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Research in Motion

Case studies are well and good, but more and more MBA students are getting outside the classroom.

There’s no doubt that the new economy has ushered in countless changes in the way we think, communicate, transact business and form partnerships. But critics say higher academia has long failed to develop decision makers capable of succeeding in this different world.

More recently, that appears to be changing. Multiple Canadian MBA programs now acknowledge textbook learning has its limitations and different approaches are needed to develop wordclass thinkers. 

Of course, the concept of using case study research as a teaching tool is hardly new. It can be traced back to 1924 when the Harvard Business School first introduced the renowned method. But several universities are taking that nearly 100-year-old technique to the next level by using real-world research that often incorporates students within the process to help solve actual business challenges.

As more and more companies do their own research and use methodologies such as Six Sigma, it stands to reason that students weaned on evolving MBA academic techniques are better prepared to adapt. “Oh, absolutely,” agrees Markus Giesler, associate marketing professor at York University’s Schulich School of Business in Toronto. “I myself grew up in a classroom in an MBA school where all we did in some sense was regurgitate established knowledge that most decision makers and managers take for granted anyways. That didn’t give us much of a competitive advantage.”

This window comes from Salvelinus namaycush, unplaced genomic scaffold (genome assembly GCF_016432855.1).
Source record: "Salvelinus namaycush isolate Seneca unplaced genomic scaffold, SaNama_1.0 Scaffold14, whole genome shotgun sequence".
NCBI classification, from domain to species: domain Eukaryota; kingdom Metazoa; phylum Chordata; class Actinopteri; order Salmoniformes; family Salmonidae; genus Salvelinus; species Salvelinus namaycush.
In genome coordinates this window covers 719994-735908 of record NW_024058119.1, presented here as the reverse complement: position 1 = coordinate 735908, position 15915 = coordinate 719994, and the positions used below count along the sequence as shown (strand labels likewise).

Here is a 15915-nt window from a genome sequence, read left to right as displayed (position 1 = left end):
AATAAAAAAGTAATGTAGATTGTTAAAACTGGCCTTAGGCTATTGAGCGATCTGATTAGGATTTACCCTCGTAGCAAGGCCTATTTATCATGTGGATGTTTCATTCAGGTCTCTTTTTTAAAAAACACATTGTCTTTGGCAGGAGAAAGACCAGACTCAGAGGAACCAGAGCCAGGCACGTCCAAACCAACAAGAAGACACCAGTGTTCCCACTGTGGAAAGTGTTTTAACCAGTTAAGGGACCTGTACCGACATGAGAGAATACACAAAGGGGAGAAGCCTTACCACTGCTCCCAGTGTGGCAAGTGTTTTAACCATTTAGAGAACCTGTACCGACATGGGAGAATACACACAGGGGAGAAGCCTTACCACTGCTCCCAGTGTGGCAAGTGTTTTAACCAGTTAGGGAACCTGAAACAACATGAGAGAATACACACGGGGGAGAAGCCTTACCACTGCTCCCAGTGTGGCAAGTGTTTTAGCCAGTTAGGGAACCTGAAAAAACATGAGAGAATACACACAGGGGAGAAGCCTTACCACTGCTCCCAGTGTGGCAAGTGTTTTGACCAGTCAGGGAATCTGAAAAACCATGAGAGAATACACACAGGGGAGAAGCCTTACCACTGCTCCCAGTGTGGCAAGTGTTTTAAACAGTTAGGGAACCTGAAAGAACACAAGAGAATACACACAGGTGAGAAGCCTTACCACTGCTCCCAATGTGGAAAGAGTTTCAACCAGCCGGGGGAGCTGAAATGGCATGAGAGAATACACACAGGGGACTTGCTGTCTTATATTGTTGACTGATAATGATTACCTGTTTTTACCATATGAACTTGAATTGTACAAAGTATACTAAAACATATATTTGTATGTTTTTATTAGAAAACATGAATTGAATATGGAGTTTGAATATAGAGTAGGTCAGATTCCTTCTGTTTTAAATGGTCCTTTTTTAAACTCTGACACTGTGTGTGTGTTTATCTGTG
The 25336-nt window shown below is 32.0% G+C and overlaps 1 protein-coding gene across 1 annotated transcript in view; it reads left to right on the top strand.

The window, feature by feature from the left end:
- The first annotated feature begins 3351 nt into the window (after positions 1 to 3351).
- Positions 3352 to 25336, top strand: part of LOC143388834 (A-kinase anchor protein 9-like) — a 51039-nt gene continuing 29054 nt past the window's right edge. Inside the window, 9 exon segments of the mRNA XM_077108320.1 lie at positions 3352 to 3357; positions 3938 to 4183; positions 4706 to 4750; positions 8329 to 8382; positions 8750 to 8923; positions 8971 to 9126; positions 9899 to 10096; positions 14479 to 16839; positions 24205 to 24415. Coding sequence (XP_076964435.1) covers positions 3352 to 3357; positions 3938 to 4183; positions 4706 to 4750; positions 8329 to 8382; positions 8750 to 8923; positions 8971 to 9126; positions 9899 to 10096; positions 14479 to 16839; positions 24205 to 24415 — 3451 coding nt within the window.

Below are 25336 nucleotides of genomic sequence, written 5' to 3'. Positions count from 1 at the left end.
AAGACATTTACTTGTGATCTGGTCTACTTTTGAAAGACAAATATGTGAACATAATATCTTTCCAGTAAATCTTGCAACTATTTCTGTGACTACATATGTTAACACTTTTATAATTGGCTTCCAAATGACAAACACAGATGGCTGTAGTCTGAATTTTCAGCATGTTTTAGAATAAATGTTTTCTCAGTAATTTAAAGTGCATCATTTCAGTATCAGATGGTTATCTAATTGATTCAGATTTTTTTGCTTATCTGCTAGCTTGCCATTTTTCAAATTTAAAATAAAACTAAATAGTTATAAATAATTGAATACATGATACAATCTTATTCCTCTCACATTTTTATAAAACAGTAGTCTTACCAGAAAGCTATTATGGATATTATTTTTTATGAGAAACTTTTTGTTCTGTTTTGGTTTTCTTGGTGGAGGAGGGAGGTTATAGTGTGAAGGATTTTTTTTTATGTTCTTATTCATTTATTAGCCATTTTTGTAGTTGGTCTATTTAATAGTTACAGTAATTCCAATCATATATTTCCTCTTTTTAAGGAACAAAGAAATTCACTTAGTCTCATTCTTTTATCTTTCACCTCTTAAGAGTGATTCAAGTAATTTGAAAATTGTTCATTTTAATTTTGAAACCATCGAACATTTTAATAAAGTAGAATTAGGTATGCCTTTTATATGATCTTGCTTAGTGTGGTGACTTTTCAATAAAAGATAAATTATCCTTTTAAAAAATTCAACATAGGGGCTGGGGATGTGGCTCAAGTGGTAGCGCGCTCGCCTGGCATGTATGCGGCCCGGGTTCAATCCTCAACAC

As part of Giesler’s Customer Experience Design course, he is currently leading his pupils through a search study that examines how empathy is a factor in the creation and survival of businesses within the sharing economy - the Ubers, Airbnbs and Task Rabbits of the world. These types of businesses carry inherent risks (such as bed bugs in an Airbnb, a drunk Uber driver or construction errors through Task Rabbit) that are generally factors in traditional industries and that may deter massive adoption.

The study’s hypothesis is that the very ethos of caring for others by such sharing-economy participants is one way to battle some of these risks.

Could little touches such as supplying water bottles, magazines or candy in an Uber car, or writing personalized notes and providing additional services in an Airbnb enhance the overall experience enough to stop consumers from complaining about something going wrong? This is currently being examined as part of a multi year study under Giesler that positions MBA students right on the cutting edge of business reserach.

Giesler’s been teaching in this manner for more than a decade now, following a model he calls “integrated scholarship” = taking his own work as a consult, incorporating it into his teaching and bringing the feedback, results and ideas from that environment back into the real world. “Everything I do as a researcher, I immediately translate in synergistic ways into the classroom, and everything I do in the classroom, in turn, drives, shapes, and contains what I do with managers,” he says. “In a way, research, consulting, and teaching go hand in hand.”